Well, it looks like he’s done it. Donald Trump has managed to dispatch every one of the sixteen would-be’s who tossed their respective hats in the ring for the Republican nomination for the Presidential election of 2016. Ted Cruz expressed some intentions of re-entering if he could win Nebraska, but he was clearly defeated early on as the poll results came in on Tuesday, May 10.

I don’t have to tell anyone that this is no mean feat. Since 1988, we have had a globalist, Trilateral Commission-connected candidate and President from both parties, in every Presidential election. Trump is the first true “outsider” to be nominated since Ronald Wilson Reagan, in 1980. He certainly hasn’t won, by any means, but it looks like Bernie Sanders is going to fall short on the pledged delegate count, so Hillary Clinton is poised to be Trump’s foil in November, and there is more than a small chance that he might make the move from Trump Tower to Pennsylvania Avenue.
What has been unusual, even bizarre, in the last few weeks, is the backlash from establishment Republicans. Office-holders, including Paul Ryan, the Speaker of the House of Representatives, have been withholding their support for Trump, or even outright supporting Hillary Clinton and encouraging Republicans not to attend the convention this summer. This is without precedent in modern times. Republicans are traditionally loyal to the party first, then the rest. There is an old saying in American politics: “Democrats fall in love, Republicans fall in line.” This tendency has always served Republicans well over the years, and I can’t imagine that, come convention time, the wounds will not have skinned over, and the party not unify. But then, this is a strange year.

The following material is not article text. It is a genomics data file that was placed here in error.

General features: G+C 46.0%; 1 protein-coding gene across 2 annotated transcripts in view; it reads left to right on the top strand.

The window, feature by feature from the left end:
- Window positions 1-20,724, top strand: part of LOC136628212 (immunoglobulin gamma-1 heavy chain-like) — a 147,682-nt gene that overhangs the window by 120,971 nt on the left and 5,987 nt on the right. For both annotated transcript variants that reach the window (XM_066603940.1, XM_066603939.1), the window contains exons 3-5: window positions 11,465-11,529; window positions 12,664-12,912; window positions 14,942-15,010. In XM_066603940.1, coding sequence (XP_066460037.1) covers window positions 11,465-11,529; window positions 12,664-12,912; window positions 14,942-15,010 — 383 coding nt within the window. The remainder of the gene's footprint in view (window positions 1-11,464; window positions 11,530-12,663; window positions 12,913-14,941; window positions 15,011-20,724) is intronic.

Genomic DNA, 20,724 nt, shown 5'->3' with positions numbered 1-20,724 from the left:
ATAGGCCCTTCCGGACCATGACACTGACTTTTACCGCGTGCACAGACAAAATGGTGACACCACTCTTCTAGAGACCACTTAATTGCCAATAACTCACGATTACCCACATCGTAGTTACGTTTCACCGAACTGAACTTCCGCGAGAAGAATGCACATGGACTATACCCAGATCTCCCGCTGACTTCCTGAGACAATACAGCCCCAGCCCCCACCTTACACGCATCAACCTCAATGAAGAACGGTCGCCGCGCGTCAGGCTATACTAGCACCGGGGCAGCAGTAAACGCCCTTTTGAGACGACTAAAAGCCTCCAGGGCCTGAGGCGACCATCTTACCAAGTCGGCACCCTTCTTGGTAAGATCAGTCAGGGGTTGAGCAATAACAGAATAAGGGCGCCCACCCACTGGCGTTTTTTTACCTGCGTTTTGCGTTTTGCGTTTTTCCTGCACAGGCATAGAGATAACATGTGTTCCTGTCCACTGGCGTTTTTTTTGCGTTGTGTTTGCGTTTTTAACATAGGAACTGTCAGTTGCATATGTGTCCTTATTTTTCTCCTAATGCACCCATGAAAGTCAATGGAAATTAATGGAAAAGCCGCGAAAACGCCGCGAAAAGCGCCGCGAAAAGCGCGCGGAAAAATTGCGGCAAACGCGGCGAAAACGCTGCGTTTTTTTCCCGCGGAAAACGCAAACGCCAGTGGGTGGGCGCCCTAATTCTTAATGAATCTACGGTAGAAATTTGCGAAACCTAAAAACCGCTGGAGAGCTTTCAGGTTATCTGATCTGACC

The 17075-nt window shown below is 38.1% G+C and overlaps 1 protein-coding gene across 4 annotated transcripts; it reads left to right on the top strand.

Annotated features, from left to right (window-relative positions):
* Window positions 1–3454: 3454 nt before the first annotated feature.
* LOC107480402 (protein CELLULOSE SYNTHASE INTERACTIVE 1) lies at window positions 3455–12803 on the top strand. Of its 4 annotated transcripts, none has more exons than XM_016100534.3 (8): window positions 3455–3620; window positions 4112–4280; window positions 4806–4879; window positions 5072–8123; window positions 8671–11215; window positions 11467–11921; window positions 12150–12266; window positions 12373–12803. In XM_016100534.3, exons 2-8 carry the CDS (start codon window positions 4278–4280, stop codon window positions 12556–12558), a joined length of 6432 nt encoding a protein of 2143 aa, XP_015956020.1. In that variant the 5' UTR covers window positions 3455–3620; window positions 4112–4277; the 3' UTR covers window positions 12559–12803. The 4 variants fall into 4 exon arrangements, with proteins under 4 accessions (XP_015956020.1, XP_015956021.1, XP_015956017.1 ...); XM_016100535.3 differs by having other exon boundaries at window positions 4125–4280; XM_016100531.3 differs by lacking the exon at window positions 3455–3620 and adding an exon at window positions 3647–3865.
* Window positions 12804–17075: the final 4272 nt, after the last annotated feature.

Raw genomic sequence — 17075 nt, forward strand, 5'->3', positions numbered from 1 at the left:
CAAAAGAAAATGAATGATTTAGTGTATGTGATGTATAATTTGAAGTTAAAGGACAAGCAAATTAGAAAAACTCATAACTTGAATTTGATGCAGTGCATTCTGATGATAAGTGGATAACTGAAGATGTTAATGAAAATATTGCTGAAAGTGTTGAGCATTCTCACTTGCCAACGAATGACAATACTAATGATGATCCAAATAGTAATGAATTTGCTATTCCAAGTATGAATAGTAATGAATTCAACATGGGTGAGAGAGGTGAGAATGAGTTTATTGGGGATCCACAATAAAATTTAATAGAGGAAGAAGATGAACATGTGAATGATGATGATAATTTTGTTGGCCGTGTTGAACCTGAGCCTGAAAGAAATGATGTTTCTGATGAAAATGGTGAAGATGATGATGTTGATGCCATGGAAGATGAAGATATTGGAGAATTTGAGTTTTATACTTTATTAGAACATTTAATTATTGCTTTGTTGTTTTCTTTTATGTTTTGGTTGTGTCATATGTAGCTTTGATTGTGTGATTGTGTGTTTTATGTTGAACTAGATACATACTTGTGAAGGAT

I do see signs that a large segment of younger voters are becoming disillusioned with the process in the Democratic Party nominating contests. Bernie Sanders holds public rallies and tens of thousands of people attend, enthusiastically. The next day, the primary voting is held, and Sanders loses, or wins narrowly, but doesn’t gain many delegates, and doesn’t get any of the unpledged “Superdelegates.” Next, there are reports of thousands of people being unable to vote, even though they showed up at the polls. Arizona was a fiasco for Sanders. These are “Democrats in love.” Do you really see all of these people motivating themselves to go out and fight the good fight for Hillary Clinton, after they have been ripped-off by the Democratic Party in their quest to knight Bernie Sanders? That would be like buying a ticket to a Frank Zappa concert, only to have Zappa replaced by Wayne Newton at the last minute. Would you stick around for that? I don’t think most Bernie supporters will, either.

The truth in America is that Republicans are a minority. Most Americans identify more favorably with Democratic platform planks. Social programs, “stick it to the rich” schemes, warm, fuzzy platitudes about equality, solutions to problems that don’t really exist, and a free lunch. Republicans, on the other hand, represent coldness, hardness, austerity, rigidness, thrift, and recently, religious doctrine as law. The reason we have had any Republican presidential success at all has been the result of strategy. The coasts and the big cities are written off from the beginning as Democrat strongholds. The battle comes down to a few select states that make or break the candidate. The key has always been to get out the Republican vote in these vital states. Absolute Republican unity is a must, to win the Presidency. It has been said that if the conservatives who sat out the 2012 election because they couldn’t support the RINO Mitt Romney, had voted, Romney may have been victorious, at least in the Electoral vote, which is the only deciding vote.

The big questions facing us are these: will the Republicans unify behind Trump? Will the Bernie supporters unify behind Hillary? My guess is no, and no.